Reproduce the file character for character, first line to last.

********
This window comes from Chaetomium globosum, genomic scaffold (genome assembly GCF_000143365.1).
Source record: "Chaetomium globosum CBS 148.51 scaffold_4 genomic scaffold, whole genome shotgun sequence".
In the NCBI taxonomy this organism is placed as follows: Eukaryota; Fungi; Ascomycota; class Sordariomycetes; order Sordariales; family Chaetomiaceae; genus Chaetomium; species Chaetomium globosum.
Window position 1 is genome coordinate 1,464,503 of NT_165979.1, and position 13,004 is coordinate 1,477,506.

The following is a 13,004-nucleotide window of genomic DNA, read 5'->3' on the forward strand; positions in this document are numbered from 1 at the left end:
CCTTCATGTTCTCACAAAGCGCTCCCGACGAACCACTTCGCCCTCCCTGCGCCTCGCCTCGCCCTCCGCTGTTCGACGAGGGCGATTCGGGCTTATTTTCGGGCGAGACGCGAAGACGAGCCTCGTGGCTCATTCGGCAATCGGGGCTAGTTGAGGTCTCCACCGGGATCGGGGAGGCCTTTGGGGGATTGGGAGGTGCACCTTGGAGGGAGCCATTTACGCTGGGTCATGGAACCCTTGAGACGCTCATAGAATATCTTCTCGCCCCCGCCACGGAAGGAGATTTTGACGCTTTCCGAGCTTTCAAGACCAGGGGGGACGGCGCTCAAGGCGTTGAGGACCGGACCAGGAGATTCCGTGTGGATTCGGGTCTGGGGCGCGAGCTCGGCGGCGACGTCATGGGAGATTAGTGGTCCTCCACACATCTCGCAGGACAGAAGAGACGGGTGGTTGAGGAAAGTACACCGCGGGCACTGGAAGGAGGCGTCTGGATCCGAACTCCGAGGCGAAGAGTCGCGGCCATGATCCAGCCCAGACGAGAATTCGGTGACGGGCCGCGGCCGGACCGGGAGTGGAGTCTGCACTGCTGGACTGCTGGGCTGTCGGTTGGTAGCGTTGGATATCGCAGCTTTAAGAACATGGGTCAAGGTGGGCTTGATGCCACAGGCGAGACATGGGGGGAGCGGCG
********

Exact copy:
This window comes from Chaetomium globosum, genomic scaffold (genome assembly GCF_000143365.1).
Source record: "Chaetomium globosum CBS 148.51 scaffold_4 genomic scaffold, whole genome shotgun sequence".
In the NCBI taxonomy this organism is placed as follows: Eukaryota; Fungi; Ascomycota; class Sordariomycetes; order Sordariales; family Chaetomiaceae; genus Chaetomium; species Chaetomium globosum.
Window position 1 is genome coordinate 1,464,503 of NT_165979.1, and position 13,004 is coordinate 1,477,506.

The following is a 13,004-nucleotide window of genomic DNA, read 5'->3' on the forward strand; positions in this document are numbered from 1 at the left end:
CCTTCATGTTCTCACAAAGCGCTCCCGACGAACCACTTCGCCCTCCCTGCGCCTCGCCTCGCCCTCCGCTGTTCGACGAGGGCGATTCGGGCTTATTTTCGGGCGAGACGCGAAGACGAGCCTCGTGGCTCATTCGGCAATCGGGGCTAGTTGAGGTCTCCACCGGGATCGGGGAGGCCTTTGGGGGATTGGGAGGTGCACCTTGGAGGGAGCCATTTACGCTGGGTCATGGAACCCTTGAGACGCTCATAGAATATCTTCTCGCCCCCGCCACGGAAGGAGATTTTGACGCTTTCCGAGCTTTCAAGACCAGGGGGGACGGCGCTCAAGGCGTTGAGGACCGGACCAGGAGATTCCGTGTGGATTCGGGTCTGGGGCGCGAGCTCGGCGGCGACGTCATGGGAGATTAGTGGTCCTCCACACATCTCGCAGGACAGAAGAGACGGGTGGTTGAGGAAAGTACACCGCGGGCACTGGAAGGAGGCGTCTGGATCCGAACTCCGAGGCGAAGAGTCGCGGCCATGATCCAGCCCAGACGAGAATTCGGTGACGGGCCGCGGCCGGACCGGGAGTGGAGTCTGCACTGCTGGACTGCTGGGCTGTCGGTTGGTAGCGTTGGATATCGCAGCTTTAAGAACATGGGTCAAGGTGGGCTTGATGCCACAGGCGAGACATGGGGGGAGCGGCG